The Natural Stone Council (NSC) and NSF International have developed the first sustainability assessment standard for stone – 'NSC 373 Sustainability Assessment for Natural Dimension Stone.' The standard defines criteria for the sustainable development aspects of dimensional stone production while harmonizing environmental requirements for stone quarrying and production.
NSC utilized NSF International’s technical expertise as an American National Standards Institute (ANSI)-accredited standards developer to help create the consensus-based standard. When finalized as an ANSI standard it is expected to assist in acceptance of NSC 373 by trade and sustainability stakeholders. NSF helped NSC through the consensus process by gathering and managing a joint committee comprised of key stakeholders to define and agree on criteria for the standard. The committee included stone industry trade associations, quarry and processing companies, NGOs, architects, and government, environmental advocacy, academia, green building and design groups.
Transparent, credible standards along with independent third-party certification are important to meet the demands of members of the construction industry seeking more sustainable stone products. This includes government agencies (local, state and federal) and others seeking to comply with U.S. Executive Order 13514, which aims for 95 percent of government contracts to include products and services with sustainable attributes.
Certification to NSC 373 by quarries and processors is the first step in the product certification process for natural dimension stone. Full certification for stone products will be achieved through a combination of NSC 373 certification for quarries and processors along with chain of custody (NSC COC) compliance for the rest of the distribution chain. The NSC COC program is currently in development and near completion.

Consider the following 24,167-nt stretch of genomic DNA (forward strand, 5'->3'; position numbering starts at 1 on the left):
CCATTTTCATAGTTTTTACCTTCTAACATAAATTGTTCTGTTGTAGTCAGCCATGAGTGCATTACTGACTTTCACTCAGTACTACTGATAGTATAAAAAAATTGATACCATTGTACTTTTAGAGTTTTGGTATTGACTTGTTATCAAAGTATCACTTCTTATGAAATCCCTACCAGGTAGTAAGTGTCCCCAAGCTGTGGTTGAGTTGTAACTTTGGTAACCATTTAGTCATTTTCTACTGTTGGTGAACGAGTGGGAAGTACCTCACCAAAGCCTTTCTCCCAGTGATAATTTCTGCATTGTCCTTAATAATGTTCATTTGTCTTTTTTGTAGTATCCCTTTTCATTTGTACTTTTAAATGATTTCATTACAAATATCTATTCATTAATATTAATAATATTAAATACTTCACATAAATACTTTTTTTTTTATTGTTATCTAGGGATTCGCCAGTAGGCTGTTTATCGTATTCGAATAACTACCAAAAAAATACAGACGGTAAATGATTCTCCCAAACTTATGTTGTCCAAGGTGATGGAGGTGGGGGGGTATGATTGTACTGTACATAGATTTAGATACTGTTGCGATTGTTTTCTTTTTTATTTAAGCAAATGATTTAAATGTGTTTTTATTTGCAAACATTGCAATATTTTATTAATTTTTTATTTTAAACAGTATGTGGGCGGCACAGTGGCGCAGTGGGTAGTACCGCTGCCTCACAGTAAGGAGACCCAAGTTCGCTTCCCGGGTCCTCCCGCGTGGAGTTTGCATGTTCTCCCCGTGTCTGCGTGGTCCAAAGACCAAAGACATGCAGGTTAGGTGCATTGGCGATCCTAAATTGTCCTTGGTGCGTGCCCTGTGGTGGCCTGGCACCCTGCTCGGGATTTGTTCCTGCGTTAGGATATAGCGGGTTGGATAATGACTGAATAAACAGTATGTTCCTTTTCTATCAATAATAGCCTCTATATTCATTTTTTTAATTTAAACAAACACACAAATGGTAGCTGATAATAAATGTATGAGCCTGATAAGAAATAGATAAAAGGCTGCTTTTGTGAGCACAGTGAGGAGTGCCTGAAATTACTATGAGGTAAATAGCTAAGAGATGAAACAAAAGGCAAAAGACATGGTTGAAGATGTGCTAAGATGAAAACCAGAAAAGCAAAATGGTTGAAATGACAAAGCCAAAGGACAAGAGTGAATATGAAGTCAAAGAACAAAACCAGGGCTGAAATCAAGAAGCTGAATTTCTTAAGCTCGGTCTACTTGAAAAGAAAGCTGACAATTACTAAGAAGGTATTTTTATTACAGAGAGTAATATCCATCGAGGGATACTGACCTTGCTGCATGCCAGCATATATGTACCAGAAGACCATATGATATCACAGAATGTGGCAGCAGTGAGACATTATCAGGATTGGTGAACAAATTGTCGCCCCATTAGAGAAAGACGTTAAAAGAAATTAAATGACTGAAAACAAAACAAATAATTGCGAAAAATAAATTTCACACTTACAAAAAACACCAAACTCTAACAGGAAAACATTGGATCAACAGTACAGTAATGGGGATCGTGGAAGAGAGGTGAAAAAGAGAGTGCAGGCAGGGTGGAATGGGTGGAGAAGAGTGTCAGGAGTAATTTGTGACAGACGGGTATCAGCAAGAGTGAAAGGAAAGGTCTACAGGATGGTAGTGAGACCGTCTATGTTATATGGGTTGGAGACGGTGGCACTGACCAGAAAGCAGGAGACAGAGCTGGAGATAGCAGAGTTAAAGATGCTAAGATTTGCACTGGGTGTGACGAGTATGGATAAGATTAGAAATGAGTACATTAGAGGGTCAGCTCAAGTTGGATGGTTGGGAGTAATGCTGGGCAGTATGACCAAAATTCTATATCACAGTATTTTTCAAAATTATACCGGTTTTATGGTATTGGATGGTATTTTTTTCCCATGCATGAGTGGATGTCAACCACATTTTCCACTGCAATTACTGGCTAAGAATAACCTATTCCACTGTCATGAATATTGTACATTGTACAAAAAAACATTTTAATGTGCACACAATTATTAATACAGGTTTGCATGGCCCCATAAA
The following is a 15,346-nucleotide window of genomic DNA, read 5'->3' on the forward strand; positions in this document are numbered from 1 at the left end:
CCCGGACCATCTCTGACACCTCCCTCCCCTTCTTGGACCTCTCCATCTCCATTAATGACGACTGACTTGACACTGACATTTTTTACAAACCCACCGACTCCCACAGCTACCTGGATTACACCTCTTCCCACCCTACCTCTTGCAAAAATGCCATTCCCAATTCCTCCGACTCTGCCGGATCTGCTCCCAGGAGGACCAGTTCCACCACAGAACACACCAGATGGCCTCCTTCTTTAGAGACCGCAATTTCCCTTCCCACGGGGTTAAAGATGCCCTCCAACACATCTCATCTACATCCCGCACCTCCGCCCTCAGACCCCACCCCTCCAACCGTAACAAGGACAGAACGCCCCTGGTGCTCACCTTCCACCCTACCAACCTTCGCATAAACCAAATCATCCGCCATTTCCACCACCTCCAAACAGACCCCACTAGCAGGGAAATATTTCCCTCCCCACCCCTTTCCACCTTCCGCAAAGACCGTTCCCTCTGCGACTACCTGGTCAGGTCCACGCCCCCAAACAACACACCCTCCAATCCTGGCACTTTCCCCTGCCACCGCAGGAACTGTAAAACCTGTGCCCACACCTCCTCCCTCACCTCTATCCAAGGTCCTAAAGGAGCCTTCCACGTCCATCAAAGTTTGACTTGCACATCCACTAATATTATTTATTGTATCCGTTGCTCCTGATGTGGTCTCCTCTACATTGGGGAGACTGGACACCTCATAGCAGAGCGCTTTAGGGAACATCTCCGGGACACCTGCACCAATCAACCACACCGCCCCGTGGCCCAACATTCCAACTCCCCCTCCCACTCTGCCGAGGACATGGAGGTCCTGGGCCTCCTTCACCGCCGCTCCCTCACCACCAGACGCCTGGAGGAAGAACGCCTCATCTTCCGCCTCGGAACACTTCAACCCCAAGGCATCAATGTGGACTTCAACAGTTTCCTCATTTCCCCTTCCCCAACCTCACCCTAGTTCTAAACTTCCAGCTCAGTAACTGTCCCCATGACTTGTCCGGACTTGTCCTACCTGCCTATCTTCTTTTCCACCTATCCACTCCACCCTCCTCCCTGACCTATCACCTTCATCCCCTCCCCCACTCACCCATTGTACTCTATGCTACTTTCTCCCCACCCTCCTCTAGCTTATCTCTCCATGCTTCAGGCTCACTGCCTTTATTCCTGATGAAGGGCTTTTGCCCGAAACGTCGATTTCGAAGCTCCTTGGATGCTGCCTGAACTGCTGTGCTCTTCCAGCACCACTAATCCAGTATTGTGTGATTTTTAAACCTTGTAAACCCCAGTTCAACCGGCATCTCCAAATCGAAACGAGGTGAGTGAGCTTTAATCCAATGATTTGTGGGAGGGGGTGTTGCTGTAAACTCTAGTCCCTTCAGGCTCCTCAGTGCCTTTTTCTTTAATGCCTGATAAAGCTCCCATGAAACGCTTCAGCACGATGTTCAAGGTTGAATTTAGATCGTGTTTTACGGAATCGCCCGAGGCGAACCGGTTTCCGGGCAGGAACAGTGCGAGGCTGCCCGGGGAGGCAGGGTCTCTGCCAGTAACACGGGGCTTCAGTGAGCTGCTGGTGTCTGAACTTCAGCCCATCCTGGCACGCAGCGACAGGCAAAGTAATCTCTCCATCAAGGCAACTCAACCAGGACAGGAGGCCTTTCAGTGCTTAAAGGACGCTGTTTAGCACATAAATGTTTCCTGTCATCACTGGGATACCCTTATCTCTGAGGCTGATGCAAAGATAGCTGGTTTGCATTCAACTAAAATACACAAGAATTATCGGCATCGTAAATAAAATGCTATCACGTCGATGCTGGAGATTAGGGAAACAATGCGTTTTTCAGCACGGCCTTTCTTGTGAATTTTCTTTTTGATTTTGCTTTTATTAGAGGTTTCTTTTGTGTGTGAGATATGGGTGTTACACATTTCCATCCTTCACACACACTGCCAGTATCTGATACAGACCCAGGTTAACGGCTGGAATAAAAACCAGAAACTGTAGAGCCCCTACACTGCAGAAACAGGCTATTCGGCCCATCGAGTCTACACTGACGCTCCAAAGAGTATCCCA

“As products with sustainability claims continue to enter the marketplace, independent, third-party certification of products to consensus-based standards can help architects and specifiers make educated decisions about product selection,” said Duke Pointer, executive director of the Natural Stone Council. “NSC 373 provides a needed standard of excellence in sustainability for the natural stone industry and will serve as the first step of the developing NSC Chain of Custody program. NSC 373 with NSC COC will define and help promote more sustainable products within our industry.”
“NSF International helped NSC establish a stone standard which includes well-defined environmental, ecological, social responsibility and human health metrics through a multi-stakeholder, science based approach," said Tom Bruursema, general manager of NSF International’s Sustainability Division. “The criteria in this standard will help quarry operators and stone fabricators assess their internal practices, drive efficiencies and attain preferred status in their markets as the building industry continues to value sustainable products and practices.”
The NSC 373 standard is leading the transition to verified, more sustainably extracted and processed natural dimension stone. This allows the natural stone industry to compete on a level playing field with other industries that already have sustainability standards and enables quarries and primary processing plants to demonstrate commitment to applying more sustainable approaches to development and corporate operations.
How NSC 373 Certification Works
NSF International provides certification to the new NSC standard through the NSF Sustainability Division. NSF Sustainability will evaluate natural stone quarrying and fabrication operations in several key impact categories, including water, transportation, site management, land reclamation and adaptive reuse, and management of excess process materials and waste.
Certification to NSC 373 is based on point totals to achieve Bronze, Silver, Gold or Platinum level certification. Monitoring and periodic re-evaluation is required to maintain certification.
For additional information on NSF’s sustainability services, contact Dennis Gillan at (734) 476-2543 or firstname.lastname@example.org.